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The council said the 34-year-old man, who worked at an operation in Mpumalanga province, had fallen ill during the lockdown period and had no contacts at work immediately prior to his illness as the operation was closed at the time.
South Africa's mining industry was stopped as part of a nationwide lockdown in March to prevent the spread of the global pandemic.
Operations were allowed to ramp up to a 50% workforce capacity in April and must now adhere to new COVID-19 safety guidelines after a union sought binding regulations to protect mineworkers.
The minerals council said on Friday there were 23 positive cases of COVID-19 among industry employees and 10 had recovered.
It extended condolences to the 34-year-old man's family and colleagues.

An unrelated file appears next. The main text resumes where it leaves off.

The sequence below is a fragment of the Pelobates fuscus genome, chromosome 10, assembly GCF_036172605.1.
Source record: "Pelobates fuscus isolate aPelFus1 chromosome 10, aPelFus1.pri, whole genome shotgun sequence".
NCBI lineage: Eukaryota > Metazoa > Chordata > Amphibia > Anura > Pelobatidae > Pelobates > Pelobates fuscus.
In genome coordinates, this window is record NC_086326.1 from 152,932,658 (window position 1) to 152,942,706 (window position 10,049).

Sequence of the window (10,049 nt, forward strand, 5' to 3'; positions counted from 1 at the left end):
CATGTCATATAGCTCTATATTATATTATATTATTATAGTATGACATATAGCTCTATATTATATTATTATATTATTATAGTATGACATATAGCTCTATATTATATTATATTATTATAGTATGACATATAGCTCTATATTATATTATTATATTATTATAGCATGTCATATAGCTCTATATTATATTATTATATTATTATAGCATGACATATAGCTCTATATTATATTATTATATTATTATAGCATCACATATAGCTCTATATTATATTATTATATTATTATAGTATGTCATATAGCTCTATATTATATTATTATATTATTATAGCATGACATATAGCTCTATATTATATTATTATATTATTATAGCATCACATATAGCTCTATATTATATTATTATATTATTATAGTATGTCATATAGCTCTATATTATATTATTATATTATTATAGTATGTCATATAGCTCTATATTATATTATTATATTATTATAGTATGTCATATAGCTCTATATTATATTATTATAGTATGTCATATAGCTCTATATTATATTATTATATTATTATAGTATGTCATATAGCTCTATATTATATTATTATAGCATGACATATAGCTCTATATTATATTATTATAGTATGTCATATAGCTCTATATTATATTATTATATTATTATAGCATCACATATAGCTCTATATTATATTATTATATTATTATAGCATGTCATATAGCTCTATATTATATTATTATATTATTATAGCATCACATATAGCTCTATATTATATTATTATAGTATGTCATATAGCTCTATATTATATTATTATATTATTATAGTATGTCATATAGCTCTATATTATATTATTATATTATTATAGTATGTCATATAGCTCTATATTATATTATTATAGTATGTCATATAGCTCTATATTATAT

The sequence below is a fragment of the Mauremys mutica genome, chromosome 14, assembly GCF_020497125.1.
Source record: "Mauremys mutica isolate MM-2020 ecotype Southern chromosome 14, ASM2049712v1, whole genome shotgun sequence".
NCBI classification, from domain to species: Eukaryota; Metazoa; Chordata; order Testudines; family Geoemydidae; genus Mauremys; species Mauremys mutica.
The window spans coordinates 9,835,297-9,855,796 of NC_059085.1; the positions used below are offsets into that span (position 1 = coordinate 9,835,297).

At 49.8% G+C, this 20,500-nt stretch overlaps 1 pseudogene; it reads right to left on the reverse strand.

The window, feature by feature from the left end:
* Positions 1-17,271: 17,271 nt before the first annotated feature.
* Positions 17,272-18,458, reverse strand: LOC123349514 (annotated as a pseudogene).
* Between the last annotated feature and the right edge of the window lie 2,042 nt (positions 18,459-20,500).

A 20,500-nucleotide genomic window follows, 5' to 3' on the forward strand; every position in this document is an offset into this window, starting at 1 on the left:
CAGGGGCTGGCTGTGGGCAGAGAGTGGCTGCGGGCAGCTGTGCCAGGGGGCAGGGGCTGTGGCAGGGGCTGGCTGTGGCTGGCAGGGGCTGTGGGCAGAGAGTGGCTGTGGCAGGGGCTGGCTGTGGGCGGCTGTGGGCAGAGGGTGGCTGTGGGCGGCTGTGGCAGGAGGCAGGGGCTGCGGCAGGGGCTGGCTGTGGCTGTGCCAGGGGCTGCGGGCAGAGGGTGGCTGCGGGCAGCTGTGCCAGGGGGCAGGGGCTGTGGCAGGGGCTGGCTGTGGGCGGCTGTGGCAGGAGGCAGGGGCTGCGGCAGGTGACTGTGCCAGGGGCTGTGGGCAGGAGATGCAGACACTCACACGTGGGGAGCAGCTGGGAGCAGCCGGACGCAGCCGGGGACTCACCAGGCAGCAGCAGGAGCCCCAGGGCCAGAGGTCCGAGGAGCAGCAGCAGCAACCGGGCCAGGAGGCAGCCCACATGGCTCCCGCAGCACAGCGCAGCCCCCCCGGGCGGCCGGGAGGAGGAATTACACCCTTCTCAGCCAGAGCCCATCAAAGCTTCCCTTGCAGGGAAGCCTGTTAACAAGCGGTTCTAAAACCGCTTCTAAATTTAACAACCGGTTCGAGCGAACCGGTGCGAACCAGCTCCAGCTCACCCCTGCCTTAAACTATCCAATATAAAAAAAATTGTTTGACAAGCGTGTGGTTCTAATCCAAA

The council said about 165,000 employees had been screened and 877 tested.
The council's head of health Dr Thuthula Balfour said there was an increasing trend of regional transmission, compared with the industry's initial cases which were reported largely at corporate offices or among professionals who had travelled internationally.
"Our understanding is that none of the 21 cases are as a result of on-mine transmission," Dr Balfour said.
"Around 40% of the positive cases are women."
The council put the number of positive cases in South Africa on Friday at 12,739, which has since grown to 15,515 and 264 deaths, according to Johns Hopkins University.
The figures mean South Africa has the highest number of cases on the continent.